Five people from different corners of the world have been picked to live on Super Happy Land, where fine wine flows freely and simply telling the truth is rewarded with extravagant gifts.
They feast, they bask, they bond - and then they break, as things go awry. The group discover they have not been rewarded for their abilities. They have been sent into exile: they are too influential, too smart, too precarious. Someone, somewhere, wants them gone.
It's a dark twist that gives the comic hijinks layers of depth and emotion. Bit by bit, the high energy and flashy costumes chip away, revealing insecurities and longing.
Singapore collective Hatch Theatrics and Japan's Theatre Gumbo's second collaboration proves they make magic together. This is exaggerated comedy from a casthaving shameless fun, switching among English, Japanese and Malay with verve.
REVIEW / THEATRE
SUPER HAPPY LAND
Hatch Theatrics & Theatre Gumbo
Malay Heritage Centre Auditorium
BOOK IT /SUPER HAPPY LAND
WHERE: Malay Heritage Centre Auditorium, 85 Sultan Gate
WHEN: Today, 8pm
ADMISSION: $25 from hatchtheatrics.wix.com/hatchtheatrics
There is company CEO Black Sweet, whose sweet-talking ways make him a force to be reckoned with, landing him in exile. There is Captain Decibel, the bellowing bodyguard privy to the secrets of the most powerful people on the planet.
But it is Kayo Tamura, as Lucky Girl, whose parents have sent her to the island in an attempt to rid themselves of her, who catches my eye. Rubber-faced, armed with impeccable comedic timing, she rules the stage with a simple flutter of her lashes or purse of her lips.
The chosen five are accompanied by mysterious island guides played by Nono Miyasaka and Farez Najid - the orchestrators of many of the on-stage hijinks, launching into song-and-dance sequences that lead the five to conflict or revelation.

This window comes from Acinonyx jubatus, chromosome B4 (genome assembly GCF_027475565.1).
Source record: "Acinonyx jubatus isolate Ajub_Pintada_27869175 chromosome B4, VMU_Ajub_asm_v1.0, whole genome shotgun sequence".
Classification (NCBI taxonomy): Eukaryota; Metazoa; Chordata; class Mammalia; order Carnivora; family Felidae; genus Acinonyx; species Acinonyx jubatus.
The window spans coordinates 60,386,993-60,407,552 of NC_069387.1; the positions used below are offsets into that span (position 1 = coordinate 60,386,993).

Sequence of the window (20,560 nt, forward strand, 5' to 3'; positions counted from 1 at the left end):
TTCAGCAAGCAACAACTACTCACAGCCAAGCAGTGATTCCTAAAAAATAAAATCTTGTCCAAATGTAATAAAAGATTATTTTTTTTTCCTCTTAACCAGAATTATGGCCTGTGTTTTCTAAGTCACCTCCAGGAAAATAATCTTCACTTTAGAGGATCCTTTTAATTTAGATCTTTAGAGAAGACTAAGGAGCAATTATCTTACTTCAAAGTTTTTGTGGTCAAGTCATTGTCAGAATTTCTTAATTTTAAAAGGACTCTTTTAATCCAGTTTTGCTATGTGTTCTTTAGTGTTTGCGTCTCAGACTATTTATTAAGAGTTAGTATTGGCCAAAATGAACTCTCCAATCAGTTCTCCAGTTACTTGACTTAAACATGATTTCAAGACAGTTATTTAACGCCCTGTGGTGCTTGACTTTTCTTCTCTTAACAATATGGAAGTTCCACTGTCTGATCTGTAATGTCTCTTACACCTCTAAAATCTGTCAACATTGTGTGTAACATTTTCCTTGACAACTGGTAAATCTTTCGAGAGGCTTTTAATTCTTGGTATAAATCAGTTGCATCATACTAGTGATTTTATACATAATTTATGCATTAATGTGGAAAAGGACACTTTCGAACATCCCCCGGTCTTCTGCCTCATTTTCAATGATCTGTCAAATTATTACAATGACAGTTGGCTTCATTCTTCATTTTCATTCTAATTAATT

The performance takes place on a sparse but effective set - a white cloth serves as a backdrop, with visual artist ILA projecting shadows and rippling liquids onto it. The action takes place amid music by Stan x Soap, from lilting pieces to gloomy, hypnotic beats.
But while the stripped-down format works well, the transitions from introspection tocomedy can be jarring due to uneven pacing.
Black Sweet's long pontifications on issues such as a New World Order and the dangers of mayonnaise - he insists it's a weapon governments use to control humans - are unconvincing and too drawn out.
But these keep the plot ticking, as everyone except Lucky Girl, squirting mayonnaise into her mouth straight from the bottle with obvious relish, seems swayed by his words. This sets up the opportunity for developing their relationship and, sure enough, the charismatic leader and free spirit develop a romance that will send you into fits of laughter.
Laughter is universal and the two groups have carved a comedy sweet spot with their antics.